Nothing better demonstrates the decline of the EU as the pillar for common solutions than the painful scenes of refugees abandoned at Idomeni. The crisis is here to stay, so the EU must adapt, write Joost Lagendijk and Monica Frassoni.
Joost Lagendijk is a political analyst and lecturer at Süleyman Shah University in Istanbul and a former MEP for the Dutch Green Left. Monica Frassoni is co-chair of the European Green Party and a former MEP for the Italian Green Party.
In recent months, the EU has demonstrated an inability to live up to its values, with its member states unwilling to respect and enact common decisions, choosing instead go their own way by building fences and walls, irrespective of the fact that these are not legal.
Things did not have to be this way. Despite the crisis, it was and still is perfectly possible for the richest continent on earth to deal with the influx of refugees humanely and in an organised way, if only the political will to do so were there. The uproar and destabilisation that one million refugees entering the EU has caused in so many countries is really surprising, especially if we consider that Lebanon, Jordan and Turkey are currently hosting many, many more.
Thus, the first priority for us is to win the argument that member states can and should agree to take in more refugees and properly organise their distribution among themselves. Of course, not all the 60 million refugees around the globe, but certainly more than it currently takes in. We are not facing a temporary crisis, but a structural change that needs to be managed.
Although it is hard to predict how many people will want to flee to Europe in the foreseeable future, a recent report by the European Council on Foreign Relations (ECFR) estimated that 3.5 million migrants and refugees will need to be hosted inside the EU in the next five years and that approximately the same number of people will need to be taken care of in the countries surrounding the EU (Turkey and North Africa).
In order to cope with these millions of people on the move, the EU and its member states have to resolve themselves to formulating and implementing a better-coordinated, more effective and ambitious common policy, using all the legal and financial instruments that the current EU treaties and regulations offer.
A common policy must entail burden-sharing and member states’ contributions should put together a common asylum fund and humanitarian action task force, and, crucially, a massive resettlement plan.
It will be necessary to strike deals with neighbouring countries. These agreements will have to be acceptable to critical audiences inside the EU who want them to be in line with basic European standards. This presents a challenge because most partner countries are less democratic, less stable and more corrupt than the average EU member state.
The present controversy over the EU-Turkey deal is an example of how the need for quick results can conflict with the wish to adhere to European norms and values. It is a fact that since 20 March, the day the deal went into effect, the number of migrants and refugees arriving on Greek islands from Turkey has fallen dramatically.
At the same time, there are still serious doubts about the reasons why this has happened and about the way Turkey is treating the refugees that have already been sent back, as well as about Turkey’s ability and willingness to apply European standards in dealing with new refugees from Syria and other countries. Besides, it is already apparent that new routes have been found. Italy is starting to see more Syrian refugees arrive on its shores from Libya.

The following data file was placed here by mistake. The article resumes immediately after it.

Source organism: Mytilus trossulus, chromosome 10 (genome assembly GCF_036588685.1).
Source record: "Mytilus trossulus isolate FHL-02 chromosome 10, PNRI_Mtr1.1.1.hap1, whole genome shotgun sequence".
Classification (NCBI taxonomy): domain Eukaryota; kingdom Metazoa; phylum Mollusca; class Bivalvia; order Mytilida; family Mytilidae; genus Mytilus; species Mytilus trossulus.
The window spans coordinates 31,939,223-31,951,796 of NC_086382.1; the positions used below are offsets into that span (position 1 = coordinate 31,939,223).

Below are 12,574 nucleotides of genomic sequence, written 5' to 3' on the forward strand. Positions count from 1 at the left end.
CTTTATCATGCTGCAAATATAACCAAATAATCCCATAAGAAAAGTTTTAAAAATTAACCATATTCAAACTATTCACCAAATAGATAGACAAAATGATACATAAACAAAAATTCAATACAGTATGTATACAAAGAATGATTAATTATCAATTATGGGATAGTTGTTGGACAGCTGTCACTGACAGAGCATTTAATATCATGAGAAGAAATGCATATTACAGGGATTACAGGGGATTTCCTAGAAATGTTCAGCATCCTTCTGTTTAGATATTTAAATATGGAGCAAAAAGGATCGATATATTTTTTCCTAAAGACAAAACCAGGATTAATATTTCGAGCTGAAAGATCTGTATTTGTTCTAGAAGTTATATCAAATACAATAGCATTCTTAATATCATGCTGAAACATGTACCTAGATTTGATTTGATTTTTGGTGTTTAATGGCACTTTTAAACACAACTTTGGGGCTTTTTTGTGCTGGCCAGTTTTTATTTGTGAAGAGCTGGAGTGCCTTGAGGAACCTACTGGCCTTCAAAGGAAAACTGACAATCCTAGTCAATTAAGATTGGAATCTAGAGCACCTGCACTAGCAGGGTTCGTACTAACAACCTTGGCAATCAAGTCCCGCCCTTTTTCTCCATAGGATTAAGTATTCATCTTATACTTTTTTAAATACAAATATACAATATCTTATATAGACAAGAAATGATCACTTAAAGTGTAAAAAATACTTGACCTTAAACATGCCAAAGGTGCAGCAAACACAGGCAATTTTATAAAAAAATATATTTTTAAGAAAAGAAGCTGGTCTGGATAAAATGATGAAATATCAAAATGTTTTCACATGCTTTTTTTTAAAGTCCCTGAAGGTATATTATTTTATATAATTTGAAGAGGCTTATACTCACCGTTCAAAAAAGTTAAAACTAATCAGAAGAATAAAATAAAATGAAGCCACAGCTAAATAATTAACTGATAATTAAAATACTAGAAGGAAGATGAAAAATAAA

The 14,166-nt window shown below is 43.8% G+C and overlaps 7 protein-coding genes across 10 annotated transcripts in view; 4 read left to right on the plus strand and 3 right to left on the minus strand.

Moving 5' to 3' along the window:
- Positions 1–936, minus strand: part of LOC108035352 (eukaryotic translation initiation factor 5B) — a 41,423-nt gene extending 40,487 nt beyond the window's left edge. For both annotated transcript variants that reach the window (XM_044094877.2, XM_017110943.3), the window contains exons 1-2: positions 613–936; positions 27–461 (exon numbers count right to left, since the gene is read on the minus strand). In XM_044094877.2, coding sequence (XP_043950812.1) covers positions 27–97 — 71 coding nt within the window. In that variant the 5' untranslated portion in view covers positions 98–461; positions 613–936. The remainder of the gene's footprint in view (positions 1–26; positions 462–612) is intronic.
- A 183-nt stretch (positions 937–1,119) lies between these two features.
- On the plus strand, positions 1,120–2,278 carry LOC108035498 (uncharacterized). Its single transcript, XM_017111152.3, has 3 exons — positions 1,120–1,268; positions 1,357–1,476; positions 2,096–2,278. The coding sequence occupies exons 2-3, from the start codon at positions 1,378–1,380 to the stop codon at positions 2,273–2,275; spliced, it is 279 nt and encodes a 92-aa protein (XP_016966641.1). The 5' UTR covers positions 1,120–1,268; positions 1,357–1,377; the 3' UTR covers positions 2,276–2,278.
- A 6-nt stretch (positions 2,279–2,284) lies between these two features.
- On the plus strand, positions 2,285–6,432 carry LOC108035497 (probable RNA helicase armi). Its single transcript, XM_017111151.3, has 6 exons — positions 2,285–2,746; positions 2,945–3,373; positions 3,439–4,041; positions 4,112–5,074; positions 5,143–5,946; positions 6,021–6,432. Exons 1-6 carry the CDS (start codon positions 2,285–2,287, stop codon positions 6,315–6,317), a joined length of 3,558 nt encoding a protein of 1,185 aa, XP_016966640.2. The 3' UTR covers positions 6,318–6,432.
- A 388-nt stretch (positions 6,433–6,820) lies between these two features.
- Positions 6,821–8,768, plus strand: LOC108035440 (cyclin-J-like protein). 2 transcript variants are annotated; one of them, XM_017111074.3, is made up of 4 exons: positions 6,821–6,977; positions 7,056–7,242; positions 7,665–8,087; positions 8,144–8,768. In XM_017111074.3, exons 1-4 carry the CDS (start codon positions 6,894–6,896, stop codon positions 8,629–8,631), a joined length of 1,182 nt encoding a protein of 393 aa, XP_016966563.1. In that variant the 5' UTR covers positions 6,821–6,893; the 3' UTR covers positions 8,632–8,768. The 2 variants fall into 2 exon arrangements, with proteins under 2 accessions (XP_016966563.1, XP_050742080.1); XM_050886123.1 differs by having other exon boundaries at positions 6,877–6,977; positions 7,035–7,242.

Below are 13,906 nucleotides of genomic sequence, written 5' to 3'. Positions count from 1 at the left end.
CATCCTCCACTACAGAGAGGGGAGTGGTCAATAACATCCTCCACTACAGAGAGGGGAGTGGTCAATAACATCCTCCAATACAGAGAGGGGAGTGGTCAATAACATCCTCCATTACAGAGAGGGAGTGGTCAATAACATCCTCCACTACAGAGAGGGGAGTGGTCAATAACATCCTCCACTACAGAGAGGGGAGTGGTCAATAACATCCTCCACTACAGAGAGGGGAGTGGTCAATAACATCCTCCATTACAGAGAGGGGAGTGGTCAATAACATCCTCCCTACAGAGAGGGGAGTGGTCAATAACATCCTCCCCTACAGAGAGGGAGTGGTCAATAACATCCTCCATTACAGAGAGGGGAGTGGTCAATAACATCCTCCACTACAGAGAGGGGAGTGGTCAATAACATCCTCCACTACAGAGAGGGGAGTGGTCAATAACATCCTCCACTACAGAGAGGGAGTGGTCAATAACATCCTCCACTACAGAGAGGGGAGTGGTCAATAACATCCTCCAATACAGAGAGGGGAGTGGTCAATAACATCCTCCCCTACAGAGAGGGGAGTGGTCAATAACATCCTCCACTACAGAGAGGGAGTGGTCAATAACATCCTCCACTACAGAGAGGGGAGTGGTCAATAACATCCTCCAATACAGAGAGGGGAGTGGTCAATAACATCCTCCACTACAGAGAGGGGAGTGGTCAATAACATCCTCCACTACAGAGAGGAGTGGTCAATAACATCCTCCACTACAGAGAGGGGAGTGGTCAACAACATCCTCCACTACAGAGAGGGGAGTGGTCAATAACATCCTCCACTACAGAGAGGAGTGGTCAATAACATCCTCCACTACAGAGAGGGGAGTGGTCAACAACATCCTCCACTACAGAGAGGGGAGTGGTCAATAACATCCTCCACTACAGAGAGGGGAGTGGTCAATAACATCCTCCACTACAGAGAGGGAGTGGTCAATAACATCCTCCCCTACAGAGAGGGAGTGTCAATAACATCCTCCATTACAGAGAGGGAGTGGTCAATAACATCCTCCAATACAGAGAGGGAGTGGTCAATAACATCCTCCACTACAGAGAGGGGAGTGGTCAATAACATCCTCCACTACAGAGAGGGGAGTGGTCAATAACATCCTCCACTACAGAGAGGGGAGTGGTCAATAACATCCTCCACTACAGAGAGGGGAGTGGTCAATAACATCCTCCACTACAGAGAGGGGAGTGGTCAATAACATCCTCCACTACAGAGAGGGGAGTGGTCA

On top of this comes the row over the lifting of visa requirements for Turkish citizens, which is part of the bigger deal. The link between re-admission of irregular migrants by Turkey and visa free travel for Turks had already been agreed upon in 2013, but its implementation has been accelerated as part of the Syrian refugees agreement. Personally, we are of the opinion that visa obligations for Turks should have been lifted long before, as has happened in the past with other candidate states during accession negotiations. But visa liberalisation is now conditional on Turkey complying with 72 criteria.
Most of them have been met by Ankara, but some sensitive ones remain, including the infamous anti-terror legislation that allows the Turkish authorities to label every opponent of the government, such as Kurds, journalists and academics, as terrorists. The EU demands that these laws be revised, but Turkish president Erdogan has made it clear that he has no intention in doing so, and is willing to scupper the whole refugee deal if the EU is unwilling to deliver on its visa promises.
For the moment it seems clear that a final decision will not be taken in June, as originally scheduled, but will be postponed until October. But at a certain point the EU will have to decide what to do: stick to the criteria and run the risk of returning to square one when Turkey pulls out of the agreement, or try to reach a face-saving solution that is acceptable to Ankara but will most probably be heavily criticised by the European Parliament and human rights organisations.
It is the sort of dilemma we fear the EU will be facing more often in the future when Brussels will have to strike similar deals with countries such as Egypt, Libya or Morocco. The necessity of these agreements on the one hand, and the inevitability of serious disagreements over European norms and standards on the other, will force politicians of all political families, including the Greens, out of our comfort zone.
That will be neither easy nor pleasant, but there is no escape. Still, there will be no sustainable deal until the EU accepts the fact that it cannot keep out all those who wish to enter, and that we have a responsibility to share an important part of the burden with our neighbours.